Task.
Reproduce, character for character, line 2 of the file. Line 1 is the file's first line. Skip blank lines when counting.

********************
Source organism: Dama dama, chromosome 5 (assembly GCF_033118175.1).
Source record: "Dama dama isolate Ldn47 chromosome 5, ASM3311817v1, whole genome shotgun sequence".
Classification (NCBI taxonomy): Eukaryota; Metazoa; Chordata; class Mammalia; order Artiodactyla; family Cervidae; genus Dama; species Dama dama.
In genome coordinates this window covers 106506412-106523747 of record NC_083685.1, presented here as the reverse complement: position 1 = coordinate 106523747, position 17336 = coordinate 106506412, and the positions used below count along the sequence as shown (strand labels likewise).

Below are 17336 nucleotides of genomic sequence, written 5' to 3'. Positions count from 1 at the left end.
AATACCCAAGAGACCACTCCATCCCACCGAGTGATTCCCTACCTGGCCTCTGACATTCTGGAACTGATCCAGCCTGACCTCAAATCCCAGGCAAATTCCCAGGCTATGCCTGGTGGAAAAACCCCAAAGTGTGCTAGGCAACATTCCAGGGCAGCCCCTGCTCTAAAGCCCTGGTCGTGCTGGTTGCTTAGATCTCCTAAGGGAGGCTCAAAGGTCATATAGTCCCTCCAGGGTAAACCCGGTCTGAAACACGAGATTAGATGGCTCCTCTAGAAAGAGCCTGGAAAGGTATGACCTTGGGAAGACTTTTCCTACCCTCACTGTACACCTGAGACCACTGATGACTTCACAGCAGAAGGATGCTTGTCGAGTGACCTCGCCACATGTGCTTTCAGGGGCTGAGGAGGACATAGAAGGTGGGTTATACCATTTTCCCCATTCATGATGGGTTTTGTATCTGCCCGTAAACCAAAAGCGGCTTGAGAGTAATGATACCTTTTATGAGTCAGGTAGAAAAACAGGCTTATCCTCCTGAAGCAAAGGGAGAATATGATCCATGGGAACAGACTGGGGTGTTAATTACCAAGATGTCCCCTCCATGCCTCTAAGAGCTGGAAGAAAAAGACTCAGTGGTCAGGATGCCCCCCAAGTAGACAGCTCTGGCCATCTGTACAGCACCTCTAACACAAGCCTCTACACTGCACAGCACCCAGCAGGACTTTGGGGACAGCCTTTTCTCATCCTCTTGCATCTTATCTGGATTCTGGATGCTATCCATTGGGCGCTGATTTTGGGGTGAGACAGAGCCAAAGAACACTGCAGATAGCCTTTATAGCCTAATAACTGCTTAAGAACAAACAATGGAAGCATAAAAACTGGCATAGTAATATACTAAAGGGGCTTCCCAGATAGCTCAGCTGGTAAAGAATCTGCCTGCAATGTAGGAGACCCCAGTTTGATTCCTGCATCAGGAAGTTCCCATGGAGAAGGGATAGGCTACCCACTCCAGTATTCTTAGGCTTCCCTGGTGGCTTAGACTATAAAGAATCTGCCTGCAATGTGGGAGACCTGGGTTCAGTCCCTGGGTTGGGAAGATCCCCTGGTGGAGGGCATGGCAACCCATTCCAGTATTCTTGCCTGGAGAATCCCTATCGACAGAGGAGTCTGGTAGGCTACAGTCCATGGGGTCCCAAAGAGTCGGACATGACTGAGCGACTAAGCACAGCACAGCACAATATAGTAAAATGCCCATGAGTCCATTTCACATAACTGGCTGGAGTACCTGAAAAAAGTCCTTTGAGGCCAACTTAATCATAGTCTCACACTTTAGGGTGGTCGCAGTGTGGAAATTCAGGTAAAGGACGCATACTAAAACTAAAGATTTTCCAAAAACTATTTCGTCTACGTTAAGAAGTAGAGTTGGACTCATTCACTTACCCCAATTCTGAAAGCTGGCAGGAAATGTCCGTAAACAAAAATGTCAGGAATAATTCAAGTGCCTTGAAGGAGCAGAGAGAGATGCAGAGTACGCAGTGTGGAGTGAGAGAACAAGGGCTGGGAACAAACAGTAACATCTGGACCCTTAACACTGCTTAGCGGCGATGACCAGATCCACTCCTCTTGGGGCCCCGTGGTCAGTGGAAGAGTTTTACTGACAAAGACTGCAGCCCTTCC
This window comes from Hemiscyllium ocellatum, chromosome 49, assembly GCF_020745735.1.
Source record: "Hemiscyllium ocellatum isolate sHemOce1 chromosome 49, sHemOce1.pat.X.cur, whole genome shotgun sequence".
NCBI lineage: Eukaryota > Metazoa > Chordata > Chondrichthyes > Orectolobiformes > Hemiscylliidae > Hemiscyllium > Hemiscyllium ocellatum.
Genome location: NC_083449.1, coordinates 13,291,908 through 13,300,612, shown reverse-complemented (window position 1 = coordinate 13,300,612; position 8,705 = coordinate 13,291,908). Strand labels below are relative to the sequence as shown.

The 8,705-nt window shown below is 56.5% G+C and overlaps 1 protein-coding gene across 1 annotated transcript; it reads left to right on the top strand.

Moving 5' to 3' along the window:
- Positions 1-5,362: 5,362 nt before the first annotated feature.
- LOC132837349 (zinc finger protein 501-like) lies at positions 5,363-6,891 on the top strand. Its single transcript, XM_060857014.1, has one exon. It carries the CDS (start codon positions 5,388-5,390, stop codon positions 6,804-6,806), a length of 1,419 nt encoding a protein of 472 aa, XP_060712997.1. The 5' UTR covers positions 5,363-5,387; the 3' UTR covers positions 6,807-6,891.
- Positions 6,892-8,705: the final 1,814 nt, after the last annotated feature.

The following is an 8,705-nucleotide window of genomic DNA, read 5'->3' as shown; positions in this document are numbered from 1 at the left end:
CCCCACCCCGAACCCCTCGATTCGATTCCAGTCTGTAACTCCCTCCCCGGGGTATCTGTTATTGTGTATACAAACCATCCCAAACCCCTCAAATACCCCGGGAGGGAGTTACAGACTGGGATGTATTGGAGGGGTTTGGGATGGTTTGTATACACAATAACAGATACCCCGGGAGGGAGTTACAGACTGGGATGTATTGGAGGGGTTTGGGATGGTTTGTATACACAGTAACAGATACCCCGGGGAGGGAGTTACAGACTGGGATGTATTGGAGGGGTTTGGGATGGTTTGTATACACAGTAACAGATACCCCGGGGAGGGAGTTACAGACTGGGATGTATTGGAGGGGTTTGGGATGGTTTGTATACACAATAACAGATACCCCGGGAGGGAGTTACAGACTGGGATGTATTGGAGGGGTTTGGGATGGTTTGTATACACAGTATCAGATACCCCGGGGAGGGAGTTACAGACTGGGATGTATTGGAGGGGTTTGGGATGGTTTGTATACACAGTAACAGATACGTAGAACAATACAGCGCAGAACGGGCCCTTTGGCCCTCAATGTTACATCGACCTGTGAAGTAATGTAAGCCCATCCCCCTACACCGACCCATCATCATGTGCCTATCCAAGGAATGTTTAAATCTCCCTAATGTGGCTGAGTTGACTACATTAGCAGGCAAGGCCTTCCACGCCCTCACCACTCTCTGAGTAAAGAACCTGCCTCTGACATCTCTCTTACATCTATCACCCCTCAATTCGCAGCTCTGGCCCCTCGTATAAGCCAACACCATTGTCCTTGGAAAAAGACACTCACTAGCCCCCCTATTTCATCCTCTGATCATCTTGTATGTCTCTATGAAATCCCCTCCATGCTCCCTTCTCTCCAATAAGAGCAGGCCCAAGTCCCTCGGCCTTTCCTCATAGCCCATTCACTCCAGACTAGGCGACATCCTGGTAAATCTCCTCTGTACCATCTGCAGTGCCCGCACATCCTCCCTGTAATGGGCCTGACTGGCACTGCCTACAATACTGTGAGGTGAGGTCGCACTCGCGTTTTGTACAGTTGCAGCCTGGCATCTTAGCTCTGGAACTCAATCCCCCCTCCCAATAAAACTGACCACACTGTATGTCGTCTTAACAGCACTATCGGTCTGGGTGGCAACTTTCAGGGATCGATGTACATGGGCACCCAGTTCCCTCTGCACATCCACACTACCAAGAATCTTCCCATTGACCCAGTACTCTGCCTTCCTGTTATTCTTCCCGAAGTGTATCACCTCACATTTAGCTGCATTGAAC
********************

Source record: "Dama dama isolate Ldn47 chromosome 5, ASM3311817v1, whole genome shotgun sequence".